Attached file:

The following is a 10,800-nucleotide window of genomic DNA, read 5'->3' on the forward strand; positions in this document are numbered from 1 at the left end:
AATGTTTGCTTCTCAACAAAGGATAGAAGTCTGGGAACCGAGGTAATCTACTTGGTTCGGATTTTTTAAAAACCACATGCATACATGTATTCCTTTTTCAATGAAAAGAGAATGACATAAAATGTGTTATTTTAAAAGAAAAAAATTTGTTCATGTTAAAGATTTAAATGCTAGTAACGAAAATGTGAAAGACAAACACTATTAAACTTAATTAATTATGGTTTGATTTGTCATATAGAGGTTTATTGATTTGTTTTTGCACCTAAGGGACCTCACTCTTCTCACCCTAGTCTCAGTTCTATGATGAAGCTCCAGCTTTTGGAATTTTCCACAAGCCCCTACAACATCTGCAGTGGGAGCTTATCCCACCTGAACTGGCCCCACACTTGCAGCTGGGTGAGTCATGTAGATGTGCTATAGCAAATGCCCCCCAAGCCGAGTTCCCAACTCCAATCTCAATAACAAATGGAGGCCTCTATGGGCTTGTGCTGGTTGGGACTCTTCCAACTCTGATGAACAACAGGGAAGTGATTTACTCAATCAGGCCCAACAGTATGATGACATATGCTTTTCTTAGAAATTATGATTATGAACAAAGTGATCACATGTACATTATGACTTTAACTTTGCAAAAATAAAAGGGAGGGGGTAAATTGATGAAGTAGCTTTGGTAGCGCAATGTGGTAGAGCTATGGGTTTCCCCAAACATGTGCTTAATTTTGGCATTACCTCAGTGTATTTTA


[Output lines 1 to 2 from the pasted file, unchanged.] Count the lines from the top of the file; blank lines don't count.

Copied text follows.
The following is a 10,800-nucleotide window of genomic DNA, read 5'->3' on the forward strand; positions in this document are numbered from 1 at the left end:
AATGTTTGCTTCTCAACAAAGGATAGAAGTCTGGGAACCGAGGTAATCTACTTGGTTCGGATTTTTTAAAAACCACATGCATACATGTATTCCTTTTTCAATGAAAAGAGAATGACATAAAATGTGTTATTTTAAAAGAAAAAAATTTGTTCATGTTAAAGATTTAAATGCTAGTAACGAAAATGTGAAAGACAAACACTATTAAACTTAATTAATTATGGTTTGATTTGTCATATAGAGGTTTATTGATTTGTTTTTGCACCTAAGGGACCTCACTCTTCTCACCCTAGTCTCAGTTCTATGATGAAGCTCCAGCTTTTGGAATTTTCCACAAGCCCCTACAACATCTGCAGTGGGAGCTTATCCCACCTGAACTGGCCCCACACTTGCAGCTGGGTGAGTCATGTAGATGTGCTATAGCAAATGCCCCCCAAGCCGAGTTCCCAACTCCAATCTCAATAACAAATGGAGGCCTCTATGGGCTTGTGCTGGTTGGGACTCTTCCAACTCTGATGAACAACAGGGAAGTGATTTACTCAATCAGGCCCAACAGTATGATGACATATGCTTTTCTTAGAAATTATGATTATGAACAAAGTGATCACATGTACATTATGACTTTAACTTTGCAAAAATAAAAGGGAGGGGGTAAATTGATGAAGTAGCTTTGGTAGCGCAATGTGGTAGAGCTATGGGTTTCCCCAAACATGTGCTTAATTTTGGCATTACCTCAGTGTATTTTA